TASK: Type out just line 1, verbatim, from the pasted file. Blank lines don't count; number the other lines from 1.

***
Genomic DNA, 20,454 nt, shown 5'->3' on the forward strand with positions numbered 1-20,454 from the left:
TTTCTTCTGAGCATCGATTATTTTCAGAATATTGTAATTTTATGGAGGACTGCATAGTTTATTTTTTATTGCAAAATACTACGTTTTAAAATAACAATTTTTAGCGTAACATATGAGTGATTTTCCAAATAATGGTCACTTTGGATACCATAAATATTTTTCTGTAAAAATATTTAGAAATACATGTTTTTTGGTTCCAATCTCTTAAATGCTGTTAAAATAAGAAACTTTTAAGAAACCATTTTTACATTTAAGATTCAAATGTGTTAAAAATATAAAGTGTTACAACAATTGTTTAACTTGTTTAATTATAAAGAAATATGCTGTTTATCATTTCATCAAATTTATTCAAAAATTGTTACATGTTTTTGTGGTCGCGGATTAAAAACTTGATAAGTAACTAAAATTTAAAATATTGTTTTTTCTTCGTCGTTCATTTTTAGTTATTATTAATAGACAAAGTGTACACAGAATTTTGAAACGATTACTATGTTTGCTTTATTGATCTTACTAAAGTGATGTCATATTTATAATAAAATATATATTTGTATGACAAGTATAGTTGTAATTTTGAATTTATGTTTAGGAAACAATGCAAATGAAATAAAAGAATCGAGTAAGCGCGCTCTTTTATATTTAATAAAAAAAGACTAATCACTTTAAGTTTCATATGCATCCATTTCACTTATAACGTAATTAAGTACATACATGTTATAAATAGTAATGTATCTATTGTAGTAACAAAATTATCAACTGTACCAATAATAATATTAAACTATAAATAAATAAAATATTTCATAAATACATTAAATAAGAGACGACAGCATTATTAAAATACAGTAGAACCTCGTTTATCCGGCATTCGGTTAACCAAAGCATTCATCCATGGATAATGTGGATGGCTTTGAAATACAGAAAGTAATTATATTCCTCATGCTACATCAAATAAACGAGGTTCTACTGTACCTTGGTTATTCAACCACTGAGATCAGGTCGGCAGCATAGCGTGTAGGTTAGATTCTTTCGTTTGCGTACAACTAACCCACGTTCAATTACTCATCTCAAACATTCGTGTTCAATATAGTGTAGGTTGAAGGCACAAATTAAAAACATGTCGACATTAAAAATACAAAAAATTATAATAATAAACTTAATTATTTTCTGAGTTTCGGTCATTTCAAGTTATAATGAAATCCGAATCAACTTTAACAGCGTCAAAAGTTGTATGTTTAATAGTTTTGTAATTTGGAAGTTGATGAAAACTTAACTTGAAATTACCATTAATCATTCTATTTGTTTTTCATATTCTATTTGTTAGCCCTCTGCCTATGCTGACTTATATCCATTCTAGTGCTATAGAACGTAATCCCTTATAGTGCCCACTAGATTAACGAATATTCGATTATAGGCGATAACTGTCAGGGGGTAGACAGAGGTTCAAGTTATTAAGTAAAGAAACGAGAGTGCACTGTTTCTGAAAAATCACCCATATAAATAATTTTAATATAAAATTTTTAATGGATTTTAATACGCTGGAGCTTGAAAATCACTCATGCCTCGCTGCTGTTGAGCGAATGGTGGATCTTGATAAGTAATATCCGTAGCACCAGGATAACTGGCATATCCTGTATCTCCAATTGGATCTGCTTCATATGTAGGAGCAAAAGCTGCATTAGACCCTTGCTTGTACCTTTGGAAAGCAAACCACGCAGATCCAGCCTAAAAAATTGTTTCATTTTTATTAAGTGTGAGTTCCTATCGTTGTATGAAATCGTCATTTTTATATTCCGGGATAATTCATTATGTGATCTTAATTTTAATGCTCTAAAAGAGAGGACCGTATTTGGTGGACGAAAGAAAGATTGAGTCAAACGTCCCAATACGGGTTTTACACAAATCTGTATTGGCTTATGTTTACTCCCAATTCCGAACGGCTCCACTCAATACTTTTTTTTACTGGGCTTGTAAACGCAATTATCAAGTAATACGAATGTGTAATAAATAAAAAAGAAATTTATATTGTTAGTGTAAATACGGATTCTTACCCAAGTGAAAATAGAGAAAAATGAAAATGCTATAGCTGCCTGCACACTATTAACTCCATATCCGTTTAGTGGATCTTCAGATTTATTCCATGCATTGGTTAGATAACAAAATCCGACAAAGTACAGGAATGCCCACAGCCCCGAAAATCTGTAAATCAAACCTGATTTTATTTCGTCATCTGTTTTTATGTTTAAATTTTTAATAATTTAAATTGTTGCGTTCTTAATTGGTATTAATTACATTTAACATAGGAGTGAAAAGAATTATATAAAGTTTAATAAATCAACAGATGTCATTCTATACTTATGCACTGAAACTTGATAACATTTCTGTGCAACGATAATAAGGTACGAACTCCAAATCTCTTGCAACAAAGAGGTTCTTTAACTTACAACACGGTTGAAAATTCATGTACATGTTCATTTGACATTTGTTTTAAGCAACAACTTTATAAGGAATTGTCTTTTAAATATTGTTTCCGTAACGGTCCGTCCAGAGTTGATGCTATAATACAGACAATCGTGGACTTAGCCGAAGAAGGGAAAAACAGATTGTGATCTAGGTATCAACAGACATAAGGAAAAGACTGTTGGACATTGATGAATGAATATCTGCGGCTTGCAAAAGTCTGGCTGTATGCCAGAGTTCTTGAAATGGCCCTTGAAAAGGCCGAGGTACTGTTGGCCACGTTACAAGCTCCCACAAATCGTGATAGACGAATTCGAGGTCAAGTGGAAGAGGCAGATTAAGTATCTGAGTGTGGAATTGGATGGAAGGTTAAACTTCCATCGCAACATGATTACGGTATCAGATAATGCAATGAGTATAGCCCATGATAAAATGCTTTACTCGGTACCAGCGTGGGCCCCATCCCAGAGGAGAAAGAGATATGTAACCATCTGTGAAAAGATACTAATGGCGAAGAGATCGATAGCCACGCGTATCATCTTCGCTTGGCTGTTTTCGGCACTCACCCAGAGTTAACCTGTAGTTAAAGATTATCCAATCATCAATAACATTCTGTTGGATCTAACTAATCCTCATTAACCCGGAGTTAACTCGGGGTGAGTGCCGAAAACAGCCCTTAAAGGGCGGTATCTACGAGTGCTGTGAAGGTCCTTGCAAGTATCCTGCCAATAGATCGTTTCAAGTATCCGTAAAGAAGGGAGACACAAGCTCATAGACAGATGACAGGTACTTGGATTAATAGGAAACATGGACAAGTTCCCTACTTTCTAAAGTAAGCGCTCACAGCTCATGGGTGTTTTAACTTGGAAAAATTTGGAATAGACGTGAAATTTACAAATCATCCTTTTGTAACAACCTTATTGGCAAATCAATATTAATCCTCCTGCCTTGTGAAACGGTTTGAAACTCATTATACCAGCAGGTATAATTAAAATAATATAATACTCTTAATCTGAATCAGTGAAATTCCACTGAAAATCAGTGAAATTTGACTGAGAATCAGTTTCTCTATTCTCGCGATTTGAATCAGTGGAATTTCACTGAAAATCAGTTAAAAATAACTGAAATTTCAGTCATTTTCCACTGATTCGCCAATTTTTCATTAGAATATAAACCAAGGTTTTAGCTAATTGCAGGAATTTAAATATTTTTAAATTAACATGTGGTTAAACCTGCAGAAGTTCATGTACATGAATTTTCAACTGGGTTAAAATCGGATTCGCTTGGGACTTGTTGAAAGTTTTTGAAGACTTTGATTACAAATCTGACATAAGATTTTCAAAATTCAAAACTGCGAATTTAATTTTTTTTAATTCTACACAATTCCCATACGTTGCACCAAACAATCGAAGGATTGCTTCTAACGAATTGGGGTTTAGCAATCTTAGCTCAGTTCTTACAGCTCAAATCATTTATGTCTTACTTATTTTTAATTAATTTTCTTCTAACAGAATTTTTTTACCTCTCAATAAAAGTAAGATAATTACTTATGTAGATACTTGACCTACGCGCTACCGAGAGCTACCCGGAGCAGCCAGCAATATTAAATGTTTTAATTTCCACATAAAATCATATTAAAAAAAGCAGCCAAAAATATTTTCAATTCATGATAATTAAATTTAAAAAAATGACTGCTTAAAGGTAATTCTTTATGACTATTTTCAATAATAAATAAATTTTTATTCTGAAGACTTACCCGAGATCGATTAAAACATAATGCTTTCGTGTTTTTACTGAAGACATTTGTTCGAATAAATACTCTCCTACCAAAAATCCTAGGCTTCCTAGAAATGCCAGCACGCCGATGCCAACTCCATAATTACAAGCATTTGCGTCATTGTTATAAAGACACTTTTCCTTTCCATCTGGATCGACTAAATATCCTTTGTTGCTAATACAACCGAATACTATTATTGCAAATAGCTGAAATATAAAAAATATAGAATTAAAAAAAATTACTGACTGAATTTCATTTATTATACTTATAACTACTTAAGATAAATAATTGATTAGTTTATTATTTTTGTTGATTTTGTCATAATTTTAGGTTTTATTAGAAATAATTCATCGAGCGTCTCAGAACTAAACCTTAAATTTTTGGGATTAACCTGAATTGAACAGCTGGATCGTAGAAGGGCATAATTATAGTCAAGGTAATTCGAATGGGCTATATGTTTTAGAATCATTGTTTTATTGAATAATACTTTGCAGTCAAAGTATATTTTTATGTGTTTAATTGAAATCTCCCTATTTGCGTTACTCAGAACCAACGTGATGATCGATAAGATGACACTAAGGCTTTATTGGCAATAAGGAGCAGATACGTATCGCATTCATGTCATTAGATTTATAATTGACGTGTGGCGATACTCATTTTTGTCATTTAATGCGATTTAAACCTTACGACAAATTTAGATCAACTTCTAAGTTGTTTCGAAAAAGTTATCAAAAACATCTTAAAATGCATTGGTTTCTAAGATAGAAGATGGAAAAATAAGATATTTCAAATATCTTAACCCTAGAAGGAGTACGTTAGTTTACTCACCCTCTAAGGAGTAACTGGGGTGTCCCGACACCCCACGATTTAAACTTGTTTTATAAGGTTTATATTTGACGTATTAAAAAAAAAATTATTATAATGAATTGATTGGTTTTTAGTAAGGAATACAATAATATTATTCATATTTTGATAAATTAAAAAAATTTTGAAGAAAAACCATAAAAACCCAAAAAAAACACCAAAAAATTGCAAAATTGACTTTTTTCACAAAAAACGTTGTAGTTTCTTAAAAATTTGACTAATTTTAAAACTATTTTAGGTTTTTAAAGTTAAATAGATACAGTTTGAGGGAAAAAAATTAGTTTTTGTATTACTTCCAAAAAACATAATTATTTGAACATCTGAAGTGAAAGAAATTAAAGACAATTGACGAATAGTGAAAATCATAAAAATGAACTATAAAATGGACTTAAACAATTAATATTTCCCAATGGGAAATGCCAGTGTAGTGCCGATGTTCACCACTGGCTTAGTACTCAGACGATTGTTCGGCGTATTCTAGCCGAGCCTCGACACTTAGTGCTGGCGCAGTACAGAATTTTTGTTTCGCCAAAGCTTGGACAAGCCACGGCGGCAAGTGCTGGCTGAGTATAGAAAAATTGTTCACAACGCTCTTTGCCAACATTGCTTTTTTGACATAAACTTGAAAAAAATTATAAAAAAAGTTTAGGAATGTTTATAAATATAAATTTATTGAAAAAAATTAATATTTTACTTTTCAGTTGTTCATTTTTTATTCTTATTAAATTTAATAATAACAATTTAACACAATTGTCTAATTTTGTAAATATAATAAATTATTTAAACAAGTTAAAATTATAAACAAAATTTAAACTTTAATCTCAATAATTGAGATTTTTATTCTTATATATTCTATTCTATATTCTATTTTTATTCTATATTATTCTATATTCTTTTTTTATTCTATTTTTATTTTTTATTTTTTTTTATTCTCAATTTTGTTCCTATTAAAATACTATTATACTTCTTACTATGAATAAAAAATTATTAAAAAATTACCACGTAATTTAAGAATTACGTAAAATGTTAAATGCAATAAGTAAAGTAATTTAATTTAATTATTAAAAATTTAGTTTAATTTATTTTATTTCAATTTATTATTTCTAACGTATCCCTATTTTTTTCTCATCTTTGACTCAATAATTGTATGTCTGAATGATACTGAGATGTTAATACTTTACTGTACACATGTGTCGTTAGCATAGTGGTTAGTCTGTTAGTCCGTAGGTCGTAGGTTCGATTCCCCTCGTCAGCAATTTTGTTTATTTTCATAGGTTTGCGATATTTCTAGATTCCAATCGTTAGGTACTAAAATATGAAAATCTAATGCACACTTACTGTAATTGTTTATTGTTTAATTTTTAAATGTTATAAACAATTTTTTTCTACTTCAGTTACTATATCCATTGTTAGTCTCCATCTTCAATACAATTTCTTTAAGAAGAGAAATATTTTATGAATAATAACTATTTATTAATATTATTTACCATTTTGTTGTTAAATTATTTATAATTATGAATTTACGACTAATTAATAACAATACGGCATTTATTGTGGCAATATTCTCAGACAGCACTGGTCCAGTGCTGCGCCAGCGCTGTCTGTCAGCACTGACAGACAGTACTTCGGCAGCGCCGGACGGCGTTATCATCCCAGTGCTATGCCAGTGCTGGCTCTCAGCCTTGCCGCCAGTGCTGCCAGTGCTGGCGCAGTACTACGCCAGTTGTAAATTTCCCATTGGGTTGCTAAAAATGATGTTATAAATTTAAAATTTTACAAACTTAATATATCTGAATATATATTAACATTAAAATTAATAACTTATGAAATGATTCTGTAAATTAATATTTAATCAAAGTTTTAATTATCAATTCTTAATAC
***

Genomic DNA, 20,454 nt, shown 5'->3' on the forward strand with positions numbered 1-20,454 from the left: